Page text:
Difference is the power of alliancing
Finding the right partners to embark on a collaborative journey is vital - behaviour assessments can help. WET News editor Maureen Gaines talks to JCP Consultancy's Simon Moran to find out more.
“With an alliance you don’t want to take away the different cultures that people bring,” says Simon Moran. “The beauty of alliancing is you get difference, otherwise you might as well go and use your own organisation – if you want everything the same.
“That’s what the power of an alliance is, you get difference. It’s how you tap and tame those cultural differences in a way that they don’t get lost, and people come with that common view of we’re here to deliver X. They then have almost a second culture when they join themselves together. That will come out in a typical charter or a framework of how they will work together.”
This is where behavioural assessment can make a difference, especially during the procurement process.
Moran should know. He is an associate at Sheffield-based collaborative working specialist JCP Consultancy, which helps clients, contractors and their supply chains realise the benefits of reduced cost, speedier delivery, increased profit and improved relationships from working collaboratively with each other. Thames Water, Anglian Water and more recently Affinity Water feature among JCP’s clients.
Alliances caught up with Moran recently to discover that accountability and rapport are among key traits for collaboration; that alliancing is not about being nice to each other; and that alliancing is about “parking egos”.
Moran says there are two elements to consider when it comes to alliancing and the behaviour assessment. There is the procurement process and deciding what type of organisation a client wants to partner with. Then it is thinking about the collaboration as the beginning of a relationship, and gleaning useful data and evidence about how clients, contractors or partners see each other.
Moran says: “It takes time to find the right partner – as with any relationship it takes time to settle in. It’s also something that you can then take into life once the actual alliance is up and running based on the procurement stages.”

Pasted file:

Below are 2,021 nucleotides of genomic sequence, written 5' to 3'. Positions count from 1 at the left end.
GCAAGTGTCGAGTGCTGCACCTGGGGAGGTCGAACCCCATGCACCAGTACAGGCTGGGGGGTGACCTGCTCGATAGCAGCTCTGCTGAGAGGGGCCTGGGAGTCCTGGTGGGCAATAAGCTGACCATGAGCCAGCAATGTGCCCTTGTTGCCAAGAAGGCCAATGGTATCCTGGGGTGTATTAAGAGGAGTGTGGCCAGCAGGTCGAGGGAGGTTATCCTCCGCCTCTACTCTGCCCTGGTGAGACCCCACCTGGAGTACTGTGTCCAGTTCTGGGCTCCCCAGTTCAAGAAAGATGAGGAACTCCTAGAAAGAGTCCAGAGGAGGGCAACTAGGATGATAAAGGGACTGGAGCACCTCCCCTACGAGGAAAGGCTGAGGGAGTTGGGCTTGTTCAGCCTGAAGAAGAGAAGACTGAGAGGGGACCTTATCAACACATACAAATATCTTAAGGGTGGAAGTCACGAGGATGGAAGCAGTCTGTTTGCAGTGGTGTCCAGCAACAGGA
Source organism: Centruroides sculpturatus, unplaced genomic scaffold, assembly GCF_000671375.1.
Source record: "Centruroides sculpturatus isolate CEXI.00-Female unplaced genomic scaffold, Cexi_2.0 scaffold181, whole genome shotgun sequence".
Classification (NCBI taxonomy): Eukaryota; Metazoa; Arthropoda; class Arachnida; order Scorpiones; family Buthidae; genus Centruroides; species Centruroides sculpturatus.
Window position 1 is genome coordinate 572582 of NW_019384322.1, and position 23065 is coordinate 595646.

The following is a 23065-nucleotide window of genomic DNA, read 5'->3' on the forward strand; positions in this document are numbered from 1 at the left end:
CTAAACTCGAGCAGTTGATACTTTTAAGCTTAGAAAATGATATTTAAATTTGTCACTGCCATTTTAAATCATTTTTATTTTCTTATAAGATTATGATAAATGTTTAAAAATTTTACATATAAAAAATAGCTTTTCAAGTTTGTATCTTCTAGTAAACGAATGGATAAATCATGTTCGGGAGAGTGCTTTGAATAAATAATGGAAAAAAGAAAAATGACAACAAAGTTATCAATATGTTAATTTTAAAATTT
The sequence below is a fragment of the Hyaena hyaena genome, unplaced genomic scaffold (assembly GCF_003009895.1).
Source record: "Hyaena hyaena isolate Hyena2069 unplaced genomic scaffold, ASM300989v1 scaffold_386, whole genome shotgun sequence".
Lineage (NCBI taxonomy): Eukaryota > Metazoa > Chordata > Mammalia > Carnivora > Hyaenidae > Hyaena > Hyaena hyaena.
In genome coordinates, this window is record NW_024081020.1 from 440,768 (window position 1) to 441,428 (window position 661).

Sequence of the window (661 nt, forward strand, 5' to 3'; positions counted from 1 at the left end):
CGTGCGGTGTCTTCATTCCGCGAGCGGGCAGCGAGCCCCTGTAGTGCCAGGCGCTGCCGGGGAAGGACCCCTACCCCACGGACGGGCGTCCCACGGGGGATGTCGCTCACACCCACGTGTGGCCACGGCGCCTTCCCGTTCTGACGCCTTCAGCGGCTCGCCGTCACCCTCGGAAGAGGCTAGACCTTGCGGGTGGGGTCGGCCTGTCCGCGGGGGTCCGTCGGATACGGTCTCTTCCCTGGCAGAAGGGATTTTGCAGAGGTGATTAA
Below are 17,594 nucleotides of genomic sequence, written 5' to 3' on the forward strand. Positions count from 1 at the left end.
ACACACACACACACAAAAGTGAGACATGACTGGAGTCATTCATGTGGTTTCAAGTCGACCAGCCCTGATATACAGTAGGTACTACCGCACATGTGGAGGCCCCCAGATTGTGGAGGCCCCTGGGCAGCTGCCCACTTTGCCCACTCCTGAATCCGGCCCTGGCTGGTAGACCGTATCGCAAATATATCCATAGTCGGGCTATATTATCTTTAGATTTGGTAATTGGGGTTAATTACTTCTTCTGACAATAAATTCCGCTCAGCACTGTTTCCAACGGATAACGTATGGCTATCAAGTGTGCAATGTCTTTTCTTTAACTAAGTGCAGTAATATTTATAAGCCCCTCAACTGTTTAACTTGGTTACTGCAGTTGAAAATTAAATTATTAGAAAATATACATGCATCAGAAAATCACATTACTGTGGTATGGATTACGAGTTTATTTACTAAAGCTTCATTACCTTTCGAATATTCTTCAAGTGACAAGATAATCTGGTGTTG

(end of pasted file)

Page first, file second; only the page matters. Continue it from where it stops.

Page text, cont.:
The first stage of the process is deciding the behaviours to be assessed, and which will create a behavioural framework. This could be based on the vision and strategy of the organisation.
“The sorts of behaviours we’re looking at are people who think about win-win, accountability, rapport, empathy, strong communications,” says Moran. “We then break those into things you can actually see. We all talk about we need to ‘trust’ people, well how does trust represent itself? How do you physically see it? We break it down into a very detailed list of things you can see, touch and hear.”
JCP marks the bidders against a set of frameworks and criterias as part of an initial ‘CV’ assessment. Team leadership interviews follow where the client invites senior team personnel in.
Moran says: “This could be the contractor leader, or the CEO of the home organisation. Senior team people come in and talk about how they collaborate and behave, their experience of alliancing beforehand. Again, we use the behavioural assessment framework to score them.
“That’s a fascinating process because we’ll usually have three or four of them come into the room at the same time from one organisation. Does the most senior person do all the talking and everyone else is quiet? Do people talk over each other or do they build on each other’s ideas? That’s very enlightening to watch.”
Then there are the two-day behavioural team workshops aimed at the project teams. “We tend to mix them so if the client’s having seven or eight contractors go through the procurement process, we’ll get two or three from each organisation mix them up and often put somebody from the client organisation through the assessment as well.